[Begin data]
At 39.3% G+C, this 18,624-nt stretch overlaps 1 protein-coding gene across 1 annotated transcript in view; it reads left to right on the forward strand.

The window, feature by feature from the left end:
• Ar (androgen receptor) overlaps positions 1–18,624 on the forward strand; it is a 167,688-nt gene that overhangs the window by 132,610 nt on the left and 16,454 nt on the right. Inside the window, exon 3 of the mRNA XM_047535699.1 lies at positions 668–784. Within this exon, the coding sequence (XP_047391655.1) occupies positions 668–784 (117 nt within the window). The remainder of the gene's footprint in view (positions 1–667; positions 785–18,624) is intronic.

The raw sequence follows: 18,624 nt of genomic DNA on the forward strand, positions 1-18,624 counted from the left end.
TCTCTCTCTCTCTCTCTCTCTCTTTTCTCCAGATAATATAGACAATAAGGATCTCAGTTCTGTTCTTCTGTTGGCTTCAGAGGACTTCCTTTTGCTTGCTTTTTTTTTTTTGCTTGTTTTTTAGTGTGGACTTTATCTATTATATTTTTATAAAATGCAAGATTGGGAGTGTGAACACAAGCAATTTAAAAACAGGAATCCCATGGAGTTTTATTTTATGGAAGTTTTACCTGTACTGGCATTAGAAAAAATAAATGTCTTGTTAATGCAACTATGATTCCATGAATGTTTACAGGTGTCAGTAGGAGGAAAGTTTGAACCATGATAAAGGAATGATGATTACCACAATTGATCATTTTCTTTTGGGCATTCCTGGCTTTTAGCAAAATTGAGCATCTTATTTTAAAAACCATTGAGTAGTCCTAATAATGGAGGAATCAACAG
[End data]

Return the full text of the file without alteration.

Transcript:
At 39.3% G+C, this 18,624-nt stretch overlaps 1 protein-coding gene across 1 annotated transcript in view; it reads left to right on the forward strand.

The window, feature by feature from the left end:
• Ar (androgen receptor) overlaps positions 1–18,624 on the forward strand; it is a 167,688-nt gene that overhangs the window by 132,610 nt on the left and 16,454 nt on the right. Inside the window, exon 3 of the mRNA XM_047535699.1 lies at positions 668–784. Within this exon, the coding sequence (XP_047391655.1) occupies positions 668–784 (117 nt within the window). The remainder of the gene's footprint in view (positions 1–667; positions 785–18,624) is intronic.

The raw sequence follows: 18,624 nt of genomic DNA on the forward strand, positions 1-18,624 counted from the left end.
TCTCTCTCTCTCTCTCTCTCTCTTTTCTCCAGATAATATAGACAATAAGGATCTCAGTTCTGTTCTTCTGTTGGCTTCAGAGGACTTCCTTTTGCTTGCTTTTTTTTTTTTGCTTGTTTTTTAGTGTGGACTTTATCTATTATATTTTTATAAAATGCAAGATTGGGAGTGTGAACACAAGCAATTTAAAAACAGGAATCCCATGGAGTTTTATTTTATGGAAGTTTTACCTGTACTGGCATTAGAAAAAATAAATGTCTTGTTAATGCAACTATGATTCCATGAATGTTTACAGGTGTCAGTAGGAGGAAAGTTTGAACCATGATAAAGGAATGATGATTACCACAATTGATCATTTTCTTTTGGGCATTCCTGGCTTTTAGCAAAATTGAGCATCTTATTTTAAAAACCATTGAGTAGTCCTAATAATGGAGGAATCAACAG